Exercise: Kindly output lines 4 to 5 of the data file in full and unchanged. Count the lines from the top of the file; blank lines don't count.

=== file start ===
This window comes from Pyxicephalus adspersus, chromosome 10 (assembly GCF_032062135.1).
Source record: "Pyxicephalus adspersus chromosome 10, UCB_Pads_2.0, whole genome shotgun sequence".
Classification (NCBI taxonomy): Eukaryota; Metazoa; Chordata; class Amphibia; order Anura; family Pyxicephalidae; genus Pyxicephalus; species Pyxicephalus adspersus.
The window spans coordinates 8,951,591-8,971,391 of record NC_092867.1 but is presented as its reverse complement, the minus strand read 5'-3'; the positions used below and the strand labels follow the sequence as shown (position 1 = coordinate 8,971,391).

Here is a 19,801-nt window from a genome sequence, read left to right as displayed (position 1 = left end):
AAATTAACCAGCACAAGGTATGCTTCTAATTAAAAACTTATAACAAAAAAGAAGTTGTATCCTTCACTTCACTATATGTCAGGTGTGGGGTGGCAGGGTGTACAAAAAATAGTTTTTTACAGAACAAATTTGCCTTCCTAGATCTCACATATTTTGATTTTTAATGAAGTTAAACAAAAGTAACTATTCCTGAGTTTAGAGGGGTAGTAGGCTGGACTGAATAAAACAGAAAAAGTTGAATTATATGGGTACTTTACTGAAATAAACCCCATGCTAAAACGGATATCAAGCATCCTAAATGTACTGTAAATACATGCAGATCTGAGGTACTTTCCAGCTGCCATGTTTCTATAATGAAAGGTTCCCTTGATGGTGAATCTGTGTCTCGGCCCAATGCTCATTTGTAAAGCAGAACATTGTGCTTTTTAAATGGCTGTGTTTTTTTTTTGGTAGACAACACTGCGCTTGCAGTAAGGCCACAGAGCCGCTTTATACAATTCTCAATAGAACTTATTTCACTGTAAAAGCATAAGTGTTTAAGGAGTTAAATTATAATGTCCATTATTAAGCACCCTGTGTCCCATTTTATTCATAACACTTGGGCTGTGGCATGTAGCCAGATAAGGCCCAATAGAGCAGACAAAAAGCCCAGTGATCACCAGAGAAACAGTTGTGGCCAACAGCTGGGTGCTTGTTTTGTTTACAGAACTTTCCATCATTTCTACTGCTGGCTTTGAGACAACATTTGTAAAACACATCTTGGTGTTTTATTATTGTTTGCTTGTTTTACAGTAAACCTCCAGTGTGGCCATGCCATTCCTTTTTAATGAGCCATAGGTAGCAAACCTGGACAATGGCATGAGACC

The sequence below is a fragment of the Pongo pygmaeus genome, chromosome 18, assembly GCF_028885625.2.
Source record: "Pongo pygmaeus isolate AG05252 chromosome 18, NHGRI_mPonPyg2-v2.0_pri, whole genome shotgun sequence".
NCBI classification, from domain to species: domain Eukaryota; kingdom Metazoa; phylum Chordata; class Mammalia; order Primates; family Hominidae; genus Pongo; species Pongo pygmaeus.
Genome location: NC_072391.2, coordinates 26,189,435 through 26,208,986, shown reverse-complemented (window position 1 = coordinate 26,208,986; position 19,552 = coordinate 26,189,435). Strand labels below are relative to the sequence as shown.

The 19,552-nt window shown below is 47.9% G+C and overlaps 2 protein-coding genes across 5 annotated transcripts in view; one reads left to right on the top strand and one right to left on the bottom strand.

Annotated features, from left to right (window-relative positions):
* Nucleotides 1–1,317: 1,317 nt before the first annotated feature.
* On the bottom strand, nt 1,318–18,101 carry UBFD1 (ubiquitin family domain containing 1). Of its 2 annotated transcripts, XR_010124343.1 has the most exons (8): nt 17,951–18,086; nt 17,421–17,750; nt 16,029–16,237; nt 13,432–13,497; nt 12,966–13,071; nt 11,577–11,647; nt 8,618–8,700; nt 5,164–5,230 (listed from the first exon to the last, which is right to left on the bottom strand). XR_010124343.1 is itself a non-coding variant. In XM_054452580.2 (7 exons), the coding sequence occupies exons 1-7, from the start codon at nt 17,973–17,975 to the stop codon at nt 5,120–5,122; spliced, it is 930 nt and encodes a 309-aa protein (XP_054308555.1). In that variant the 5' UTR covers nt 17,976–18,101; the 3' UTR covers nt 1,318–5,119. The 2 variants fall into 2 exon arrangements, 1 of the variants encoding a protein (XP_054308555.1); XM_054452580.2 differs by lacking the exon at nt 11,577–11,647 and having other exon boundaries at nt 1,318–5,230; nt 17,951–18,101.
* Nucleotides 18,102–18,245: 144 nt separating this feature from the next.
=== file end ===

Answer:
The window spans coordinates 8,951,591-8,971,391 of record NC_092867.1 but is presented as its reverse complement, the minus strand read 5'-3'; the positions used below and the strand labels follow the sequence as shown (position 1 = coordinate 8,971,391).

Here is a 19,801-nt window from a genome sequence, read left to right as displayed (position 1 = left end):